Monday, February 6, 2012

The Girl who Played with Fire

Mikael Blomkvist, crusading journalist and publisher of the magazine Millennium, has decided to run a story that will expose an extensive sex trafficking operation between Eastern Europe and Sweden, implicating well-known and highly placed members of Swedish society, business, and government.

But he has no idea just how explosive the story will be until, on the eve of publication, the two investigating reporters are murdered. And even more shocking for Blomkvist: the fingerprints found on the murder weapon belong to Lisbeth Salander—the troubled, wise-beyond-her-years genius hacker who came to his aid in
The Girl with the Dragon Tattoo, and who now becomes the focus and fierce heart of The Girl Who Played with Fire.

As Blomkvist, alone in his belief in Salander’s innocence, plunges into an investigation of the slayings, Salander herself is drawn into a murderous hunt in which she is the prey, and which compels her to revisit her dark past in an effort to settle with it once and for all.

Larsson's second installment in this thriller of a trilogy does not disappoint. Where the first one drags at first, this one takes off running. We find Lisbeth Salander a little more matured and thus her character becomes even more complex and compelling. I found that I was more and more infatuated with her because she had so many layers. Is she psycho? I don't think so, but others would disagree. 

The writing style is a little hard to take because it's abrupt and blunt. Larsson does not pretty it up for anything. It is what it is. While this may not be my favorite (it's probably why I don't give it a perfect score) it actually lends itself to the story. His rigid words are like the spiky exterior of his brooding heroine who, at first, is unapproachable, but as you get used to it and understand it more you realize you have a soft spot for it. Lisbeth Salander will forever go down as an icon in literature because Stieg Larsson managed to create a character so utterly human and beautiful. People may try to copy it (I've already seen some books that have outright tried to compete with this trilogy), but whether or not they will ever be able to attain it is a whole other slice of pie. 

I still have issues with Blomkvist. He's not my favorite character. He's brooding (not in a good way), self-centered, and slow. Not sure if Larsson did this on purpose to create a contrasting character to Salander, but I guess it works. It takes him the whole book to realize the connection between Salander and Zala. I wish this revelation had come sooner and then there would be a more gripping ending to the story.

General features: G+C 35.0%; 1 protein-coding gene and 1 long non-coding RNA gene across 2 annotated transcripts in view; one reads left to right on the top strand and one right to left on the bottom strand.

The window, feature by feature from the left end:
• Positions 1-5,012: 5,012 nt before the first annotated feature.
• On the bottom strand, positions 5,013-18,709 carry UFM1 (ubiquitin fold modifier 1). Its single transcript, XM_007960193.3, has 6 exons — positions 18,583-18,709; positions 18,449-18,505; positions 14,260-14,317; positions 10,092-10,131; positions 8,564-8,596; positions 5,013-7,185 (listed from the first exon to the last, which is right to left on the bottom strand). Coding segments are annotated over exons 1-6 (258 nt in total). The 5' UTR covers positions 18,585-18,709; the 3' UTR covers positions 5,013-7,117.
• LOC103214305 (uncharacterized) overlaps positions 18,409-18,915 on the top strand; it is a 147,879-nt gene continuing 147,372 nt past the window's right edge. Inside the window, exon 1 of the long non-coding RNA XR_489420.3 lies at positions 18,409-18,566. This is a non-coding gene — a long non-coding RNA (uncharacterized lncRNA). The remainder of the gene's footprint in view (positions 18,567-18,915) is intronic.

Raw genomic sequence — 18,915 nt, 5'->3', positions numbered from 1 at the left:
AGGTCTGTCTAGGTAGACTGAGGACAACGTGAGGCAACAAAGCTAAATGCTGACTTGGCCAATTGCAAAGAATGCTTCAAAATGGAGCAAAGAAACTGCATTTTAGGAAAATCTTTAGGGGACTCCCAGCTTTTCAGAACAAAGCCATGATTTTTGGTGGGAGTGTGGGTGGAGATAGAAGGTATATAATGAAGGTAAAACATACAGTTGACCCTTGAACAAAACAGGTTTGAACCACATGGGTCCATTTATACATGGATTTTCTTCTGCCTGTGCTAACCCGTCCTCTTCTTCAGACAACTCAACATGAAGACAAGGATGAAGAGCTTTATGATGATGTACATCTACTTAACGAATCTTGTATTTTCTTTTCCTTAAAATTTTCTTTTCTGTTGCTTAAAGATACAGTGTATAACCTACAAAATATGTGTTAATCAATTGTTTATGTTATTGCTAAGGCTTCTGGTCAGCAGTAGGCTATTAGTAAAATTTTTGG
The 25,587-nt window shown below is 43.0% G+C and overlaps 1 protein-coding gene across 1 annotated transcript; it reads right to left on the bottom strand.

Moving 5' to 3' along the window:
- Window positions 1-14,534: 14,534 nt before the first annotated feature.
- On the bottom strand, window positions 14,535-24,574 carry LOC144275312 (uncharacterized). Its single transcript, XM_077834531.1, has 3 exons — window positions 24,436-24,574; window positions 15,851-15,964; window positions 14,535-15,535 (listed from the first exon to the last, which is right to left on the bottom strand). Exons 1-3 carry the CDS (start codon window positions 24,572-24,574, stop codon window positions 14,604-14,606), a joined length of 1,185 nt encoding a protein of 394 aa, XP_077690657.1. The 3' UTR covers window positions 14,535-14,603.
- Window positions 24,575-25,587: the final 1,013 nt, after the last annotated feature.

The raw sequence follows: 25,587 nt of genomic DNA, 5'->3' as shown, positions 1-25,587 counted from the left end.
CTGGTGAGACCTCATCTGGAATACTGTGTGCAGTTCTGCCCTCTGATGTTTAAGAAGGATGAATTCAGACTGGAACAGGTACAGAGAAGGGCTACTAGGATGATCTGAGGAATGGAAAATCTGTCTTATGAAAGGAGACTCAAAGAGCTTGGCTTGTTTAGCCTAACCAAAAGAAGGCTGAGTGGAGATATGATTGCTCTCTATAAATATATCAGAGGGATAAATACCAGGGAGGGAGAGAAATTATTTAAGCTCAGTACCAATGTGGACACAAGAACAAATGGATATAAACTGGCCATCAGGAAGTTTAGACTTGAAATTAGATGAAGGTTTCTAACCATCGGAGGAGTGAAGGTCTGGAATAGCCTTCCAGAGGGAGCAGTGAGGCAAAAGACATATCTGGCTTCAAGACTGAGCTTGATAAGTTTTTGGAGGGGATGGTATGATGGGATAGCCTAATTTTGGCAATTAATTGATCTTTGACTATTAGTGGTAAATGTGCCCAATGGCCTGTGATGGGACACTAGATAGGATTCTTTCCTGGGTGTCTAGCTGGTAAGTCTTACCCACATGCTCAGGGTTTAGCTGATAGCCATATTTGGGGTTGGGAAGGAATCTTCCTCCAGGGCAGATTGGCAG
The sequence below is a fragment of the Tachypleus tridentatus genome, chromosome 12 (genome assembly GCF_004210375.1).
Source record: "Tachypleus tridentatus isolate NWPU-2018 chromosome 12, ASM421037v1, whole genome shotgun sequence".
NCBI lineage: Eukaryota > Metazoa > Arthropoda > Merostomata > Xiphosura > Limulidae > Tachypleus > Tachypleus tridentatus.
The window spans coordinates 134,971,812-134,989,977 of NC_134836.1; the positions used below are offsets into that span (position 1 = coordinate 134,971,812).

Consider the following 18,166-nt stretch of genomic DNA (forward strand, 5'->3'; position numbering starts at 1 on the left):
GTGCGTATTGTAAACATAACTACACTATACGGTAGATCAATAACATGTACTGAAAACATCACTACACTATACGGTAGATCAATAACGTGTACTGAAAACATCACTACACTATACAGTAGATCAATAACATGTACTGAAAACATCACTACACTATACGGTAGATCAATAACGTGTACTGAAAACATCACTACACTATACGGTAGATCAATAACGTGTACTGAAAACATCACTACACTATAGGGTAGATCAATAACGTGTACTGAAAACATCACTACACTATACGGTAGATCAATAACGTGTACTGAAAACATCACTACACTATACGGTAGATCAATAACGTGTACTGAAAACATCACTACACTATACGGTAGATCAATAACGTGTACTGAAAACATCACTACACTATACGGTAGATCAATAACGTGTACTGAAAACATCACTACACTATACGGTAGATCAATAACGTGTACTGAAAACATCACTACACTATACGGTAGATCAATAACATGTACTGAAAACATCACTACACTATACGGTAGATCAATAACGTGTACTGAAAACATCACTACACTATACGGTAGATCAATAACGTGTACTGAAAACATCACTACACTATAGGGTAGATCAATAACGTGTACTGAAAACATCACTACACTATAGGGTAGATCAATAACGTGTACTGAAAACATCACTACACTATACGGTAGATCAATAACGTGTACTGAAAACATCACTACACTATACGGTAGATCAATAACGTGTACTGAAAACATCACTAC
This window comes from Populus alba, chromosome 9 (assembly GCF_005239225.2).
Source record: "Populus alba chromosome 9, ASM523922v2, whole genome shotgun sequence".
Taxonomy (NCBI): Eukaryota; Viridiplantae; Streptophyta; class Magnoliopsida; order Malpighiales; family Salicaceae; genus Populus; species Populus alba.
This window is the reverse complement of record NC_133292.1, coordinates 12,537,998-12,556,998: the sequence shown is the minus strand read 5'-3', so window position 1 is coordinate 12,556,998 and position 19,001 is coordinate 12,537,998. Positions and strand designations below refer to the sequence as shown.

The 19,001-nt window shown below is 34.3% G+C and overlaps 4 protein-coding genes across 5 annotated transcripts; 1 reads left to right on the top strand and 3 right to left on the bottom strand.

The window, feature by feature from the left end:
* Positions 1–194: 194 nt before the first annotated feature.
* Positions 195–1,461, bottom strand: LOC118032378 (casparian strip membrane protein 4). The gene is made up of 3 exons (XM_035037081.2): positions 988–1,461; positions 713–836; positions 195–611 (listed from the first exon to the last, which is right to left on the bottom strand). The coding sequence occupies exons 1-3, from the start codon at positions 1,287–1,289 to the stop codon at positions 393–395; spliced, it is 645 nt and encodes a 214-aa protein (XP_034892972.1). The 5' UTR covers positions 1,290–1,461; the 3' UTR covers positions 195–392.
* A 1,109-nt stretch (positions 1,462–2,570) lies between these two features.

Speaking of the ending...It just ends! Good thing there's another installment or I would kill Stieg Larsson (if he weren't deceased already...which he is...). I'm going to take a little break from Larsson because his stuff is a little too heavy to just plow right on through, but I do plan on picking up The Girl who Kicked the Hornet's Nest. I have no idea what to expect. This one I had watched the Swedish movie and knew the basic plot. The final installment I've tried to keep a secret so that I can be surprised. 

I am fascinated by the love-hate relationship between Salander and Blomkvist. I don't think they're a perfect match, but it is cool to watch it expand. Salander, the girl who is afraid to let anyone inside, openly admits she loved/loves Blomkvist. I am hoping this develops more in the final book. 

As for the lesbianic relationship between Lisbeth and Miriam Wu...I think it works. It is very telling of Lisbeth's character because she has been abused by men so much in her life, it would make sense that she would turn to the arms of another woman for sexual release. However, she is not completely lesbian which makes her even more interesting. I think the thing that draws me to Lisbeth is that all she wants is to be loved. Her whole life she got treated like a freak, disdained by her father, ruled incompetent by her country, and raped by a man who was supposed to be her caretaker. It's no wonder she's a little crazy. I would be too. 

I would highly recommend this trilogy to anyone looking for a good international thriller. They are not light reads by any stretch of the imagination. It took me a month to finish this one which is forever long for me. The graphic scenes in the first one are worse than anything I saw in this book, but it still is not for the faint of heart. What are you waiting for? Go pick up a copy and read it!

P.S. If you have not seen the new movie of The Girl with the Dragon Tattoo starring Daniel Craig and Rooney Mara, you must go see it! Must!

1 comment:

  1. I think you'll enjoy the third book. Can't wait to hear what you think about it. Started "The Night Circus," a couple nights ago. Not sure what I think quite yet. I did finally finish the Rose series by Jennifer Donnely. Any new book suggestions?